Oil prices are continuing to rise as they are nearing a two-year high.
Right now, the price of crude has been hovering around $57 – $58 per barrel which is the highest since 2015 according to Tim Pickering, Founder and CIO of Auspice Capital Advisors.
He tells Mix News we should see the price creep over $60 before the end of the year.
“It’s noise to get to $60, it’s a daily bit of volatility and so sitting at $60 – it’s quite likely given where we are.”
Some of the big reasons for the higher prices include OPEC cuts, lower U.S. inventories, higher crude exports, and rig counts dropping.
Pickering adds he believes oil prices could once again get as high as before the economy plummeted.
“If you ever say it can’t go there or it’s not going to go there, the world is different, you’re probably wrong. The reality is despite renewable energy focus on all these other efforts, which are undeniable, even if that’s occurring – the demand for the barrel is not going away anytime soon.
“The lack of investment that we’ve seen in the area makes a big difference, the lack of investment we’ve seen in Canada is a big deal, we have the third largest reserves in the world, probably by the end of 2018, the fourth largest producer, so if that plays out and there is still strong demand on a global basis, there’s definitely the possibility for oil spikes without a doubt.”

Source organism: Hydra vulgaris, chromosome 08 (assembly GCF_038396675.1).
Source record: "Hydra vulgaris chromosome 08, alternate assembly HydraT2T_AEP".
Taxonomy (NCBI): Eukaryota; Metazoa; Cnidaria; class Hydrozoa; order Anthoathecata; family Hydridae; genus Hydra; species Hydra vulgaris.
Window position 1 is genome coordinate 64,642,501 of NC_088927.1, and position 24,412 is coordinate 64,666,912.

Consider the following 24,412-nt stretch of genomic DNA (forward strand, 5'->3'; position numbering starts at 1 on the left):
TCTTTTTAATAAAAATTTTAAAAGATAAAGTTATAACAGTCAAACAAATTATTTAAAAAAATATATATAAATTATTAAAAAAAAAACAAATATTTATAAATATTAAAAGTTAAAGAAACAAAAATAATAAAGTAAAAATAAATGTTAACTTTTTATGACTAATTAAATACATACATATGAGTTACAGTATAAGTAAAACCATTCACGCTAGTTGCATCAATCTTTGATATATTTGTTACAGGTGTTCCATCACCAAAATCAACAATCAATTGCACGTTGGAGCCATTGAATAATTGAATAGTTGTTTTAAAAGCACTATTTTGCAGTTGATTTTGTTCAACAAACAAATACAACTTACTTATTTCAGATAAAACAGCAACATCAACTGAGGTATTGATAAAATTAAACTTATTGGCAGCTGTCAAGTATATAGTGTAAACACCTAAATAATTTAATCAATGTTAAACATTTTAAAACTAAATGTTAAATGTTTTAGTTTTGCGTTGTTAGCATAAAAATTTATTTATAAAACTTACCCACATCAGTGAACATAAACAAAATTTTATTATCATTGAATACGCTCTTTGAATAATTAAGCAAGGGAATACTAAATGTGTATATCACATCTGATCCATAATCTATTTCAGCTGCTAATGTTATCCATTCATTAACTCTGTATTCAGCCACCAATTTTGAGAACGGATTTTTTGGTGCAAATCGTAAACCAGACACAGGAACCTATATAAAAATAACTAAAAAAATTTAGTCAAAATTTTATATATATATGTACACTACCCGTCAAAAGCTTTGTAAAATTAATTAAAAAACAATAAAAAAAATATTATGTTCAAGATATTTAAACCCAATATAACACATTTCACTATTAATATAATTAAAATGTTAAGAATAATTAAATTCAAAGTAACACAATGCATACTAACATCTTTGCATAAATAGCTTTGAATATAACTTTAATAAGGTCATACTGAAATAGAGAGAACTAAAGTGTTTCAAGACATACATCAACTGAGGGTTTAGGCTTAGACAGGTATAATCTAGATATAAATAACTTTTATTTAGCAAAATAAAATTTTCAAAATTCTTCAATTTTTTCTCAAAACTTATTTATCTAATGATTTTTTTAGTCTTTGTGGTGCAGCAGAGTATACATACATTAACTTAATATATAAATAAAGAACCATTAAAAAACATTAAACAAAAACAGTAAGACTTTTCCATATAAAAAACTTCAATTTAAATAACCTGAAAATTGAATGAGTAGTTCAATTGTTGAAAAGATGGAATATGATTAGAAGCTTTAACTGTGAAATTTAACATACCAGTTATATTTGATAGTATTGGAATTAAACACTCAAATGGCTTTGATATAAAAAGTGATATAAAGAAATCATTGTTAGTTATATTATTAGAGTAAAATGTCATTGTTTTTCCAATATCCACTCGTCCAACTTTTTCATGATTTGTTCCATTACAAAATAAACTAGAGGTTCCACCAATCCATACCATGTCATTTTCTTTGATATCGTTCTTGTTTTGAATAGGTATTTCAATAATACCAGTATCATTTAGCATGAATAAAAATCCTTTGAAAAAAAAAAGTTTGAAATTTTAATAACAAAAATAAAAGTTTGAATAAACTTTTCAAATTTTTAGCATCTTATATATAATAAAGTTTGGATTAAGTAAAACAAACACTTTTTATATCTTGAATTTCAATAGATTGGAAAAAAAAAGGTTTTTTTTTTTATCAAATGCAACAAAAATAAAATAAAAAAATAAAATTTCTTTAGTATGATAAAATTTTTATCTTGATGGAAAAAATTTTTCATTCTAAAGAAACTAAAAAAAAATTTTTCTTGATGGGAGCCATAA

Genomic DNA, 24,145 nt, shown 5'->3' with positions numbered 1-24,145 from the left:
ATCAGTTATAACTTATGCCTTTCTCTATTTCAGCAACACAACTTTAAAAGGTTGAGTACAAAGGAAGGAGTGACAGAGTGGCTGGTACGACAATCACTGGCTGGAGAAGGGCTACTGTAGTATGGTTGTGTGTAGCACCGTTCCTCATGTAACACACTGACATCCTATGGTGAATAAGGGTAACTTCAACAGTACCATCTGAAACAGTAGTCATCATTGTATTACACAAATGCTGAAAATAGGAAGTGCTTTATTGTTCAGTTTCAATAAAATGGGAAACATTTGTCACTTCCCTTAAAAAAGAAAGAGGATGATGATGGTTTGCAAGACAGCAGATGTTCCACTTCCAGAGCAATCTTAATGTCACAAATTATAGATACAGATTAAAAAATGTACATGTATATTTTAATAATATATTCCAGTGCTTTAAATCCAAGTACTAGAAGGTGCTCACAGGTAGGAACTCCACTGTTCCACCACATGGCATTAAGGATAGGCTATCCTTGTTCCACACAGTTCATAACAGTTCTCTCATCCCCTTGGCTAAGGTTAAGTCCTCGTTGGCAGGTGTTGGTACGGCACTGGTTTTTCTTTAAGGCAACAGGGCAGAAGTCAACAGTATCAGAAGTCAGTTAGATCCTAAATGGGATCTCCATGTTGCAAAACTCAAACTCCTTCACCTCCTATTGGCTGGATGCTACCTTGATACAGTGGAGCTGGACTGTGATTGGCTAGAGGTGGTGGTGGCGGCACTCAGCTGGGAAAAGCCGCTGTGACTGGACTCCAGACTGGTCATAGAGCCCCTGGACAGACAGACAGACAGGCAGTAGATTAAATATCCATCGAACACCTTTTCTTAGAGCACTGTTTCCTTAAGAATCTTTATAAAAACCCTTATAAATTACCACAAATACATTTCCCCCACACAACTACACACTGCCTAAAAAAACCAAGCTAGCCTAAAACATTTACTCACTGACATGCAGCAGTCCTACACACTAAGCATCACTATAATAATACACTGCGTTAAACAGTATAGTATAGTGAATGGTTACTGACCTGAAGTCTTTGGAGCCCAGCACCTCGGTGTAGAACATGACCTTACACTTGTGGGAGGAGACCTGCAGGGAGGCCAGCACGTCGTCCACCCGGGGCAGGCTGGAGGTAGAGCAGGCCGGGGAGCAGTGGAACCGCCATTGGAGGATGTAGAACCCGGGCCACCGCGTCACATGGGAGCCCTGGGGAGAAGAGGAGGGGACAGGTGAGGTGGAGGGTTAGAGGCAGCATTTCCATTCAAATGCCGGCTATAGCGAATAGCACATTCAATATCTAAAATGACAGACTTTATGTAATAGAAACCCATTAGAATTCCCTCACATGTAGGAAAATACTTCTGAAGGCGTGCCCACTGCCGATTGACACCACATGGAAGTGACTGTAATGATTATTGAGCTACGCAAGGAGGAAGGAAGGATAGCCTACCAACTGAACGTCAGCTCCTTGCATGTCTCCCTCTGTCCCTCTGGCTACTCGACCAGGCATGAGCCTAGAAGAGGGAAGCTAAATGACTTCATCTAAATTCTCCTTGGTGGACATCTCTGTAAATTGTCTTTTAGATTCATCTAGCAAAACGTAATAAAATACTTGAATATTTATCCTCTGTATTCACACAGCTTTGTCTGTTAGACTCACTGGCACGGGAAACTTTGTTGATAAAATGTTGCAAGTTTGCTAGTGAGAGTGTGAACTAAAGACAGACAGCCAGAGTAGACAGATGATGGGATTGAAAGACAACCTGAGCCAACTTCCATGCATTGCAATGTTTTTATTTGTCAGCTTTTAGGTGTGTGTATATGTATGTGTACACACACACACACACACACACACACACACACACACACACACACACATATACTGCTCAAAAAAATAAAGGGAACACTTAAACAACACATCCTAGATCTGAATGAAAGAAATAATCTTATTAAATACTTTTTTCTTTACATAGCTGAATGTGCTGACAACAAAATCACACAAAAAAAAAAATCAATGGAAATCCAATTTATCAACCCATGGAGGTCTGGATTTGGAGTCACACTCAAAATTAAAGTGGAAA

Reaching those numbers will still take time.
Looking at next year, he’s projecting prices to possibly rise by $5 – $10.
As for the economy, Pickering still believes every dollar added to the price of crude oil helps different companies with their bottom lines.
“We’ve gone back to a place where the economy is starting to show life again, by the same token, oil companies have been extremely reluctant to jump in with both feet, they’ve been very cautious, rationalized their operations and their staffing and doing a lot more with less.”
“We’re in good territory we just need that to be sustained and we need that confidence to be built on a longer-term basis.”
The Keystone pipeline has been a major talking point recently with its latest approval from Nebraska to an oil spill in South Dakota.
Pickering says the spill isn’t doing any favors to the Canadian market.
“We’ve widened out by at least $3-$4 dollars since then and that’s simply because we don’t have anywhere else to put it, so it’s getting jammed into storage at Hardisty – that’s a big deal.”
As for the approval of the Keystone XL Pipeline, he notes it’s a positive long-term step.
“It’s selling more our oil to that one buyer in the United States – it’s better but it’s not the best.”
Pickering believes the best next step would be tidewater access to the Kinder Morgan Trans Mountain Expansion Project and getting it to the west coast.